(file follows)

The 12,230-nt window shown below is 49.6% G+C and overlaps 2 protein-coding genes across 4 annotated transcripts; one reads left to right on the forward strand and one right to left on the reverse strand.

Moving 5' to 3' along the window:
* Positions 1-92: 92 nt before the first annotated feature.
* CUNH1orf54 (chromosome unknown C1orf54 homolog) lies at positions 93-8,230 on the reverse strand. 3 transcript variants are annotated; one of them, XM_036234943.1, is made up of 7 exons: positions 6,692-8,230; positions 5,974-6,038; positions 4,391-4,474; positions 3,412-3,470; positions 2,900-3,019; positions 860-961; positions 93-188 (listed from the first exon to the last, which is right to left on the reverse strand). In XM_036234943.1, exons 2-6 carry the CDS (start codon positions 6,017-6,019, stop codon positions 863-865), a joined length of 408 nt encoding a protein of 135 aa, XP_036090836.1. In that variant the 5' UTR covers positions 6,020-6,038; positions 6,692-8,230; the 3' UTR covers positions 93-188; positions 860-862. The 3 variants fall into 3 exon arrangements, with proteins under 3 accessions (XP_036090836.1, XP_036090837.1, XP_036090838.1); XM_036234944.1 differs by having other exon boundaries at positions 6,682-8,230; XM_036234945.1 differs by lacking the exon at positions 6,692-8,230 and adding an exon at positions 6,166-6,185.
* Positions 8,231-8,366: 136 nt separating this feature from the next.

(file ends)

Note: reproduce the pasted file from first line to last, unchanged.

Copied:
The 12,230-nt window shown below is 49.6% G+C and overlaps 2 protein-coding genes across 4 annotated transcripts; one reads left to right on the forward strand and one right to left on the reverse strand.

Moving 5' to 3' along the window:
* Positions 1-92: 92 nt before the first annotated feature.
* CUNH1orf54 (chromosome unknown C1orf54 homolog) lies at positions 93-8,230 on the reverse strand. 3 transcript variants are annotated; one of them, XM_036234943.1, is made up of 7 exons: positions 6,692-8,230; positions 5,974-6,038; positions 4,391-4,474; positions 3,412-3,470; positions 2,900-3,019; positions 860-961; positions 93-188 (listed from the first exon to the last, which is right to left on the reverse strand). In XM_036234943.1, exons 2-6 carry the CDS (start codon positions 6,017-6,019, stop codon positions 863-865), a joined length of 408 nt encoding a protein of 135 aa, XP_036090836.1. In that variant the 5' UTR covers positions 6,020-6,038; positions 6,692-8,230; the 3' UTR covers positions 93-188; positions 860-862. The 3 variants fall into 3 exon arrangements, with proteins under 3 accessions (XP_036090836.1, XP_036090837.1, XP_036090838.1); XM_036234944.1 differs by having other exon boundaries at positions 6,682-8,230; XM_036234945.1 differs by lacking the exon at positions 6,692-8,230 and adding an exon at positions 6,166-6,185.
* Positions 8,231-8,366: 136 nt separating this feature from the next.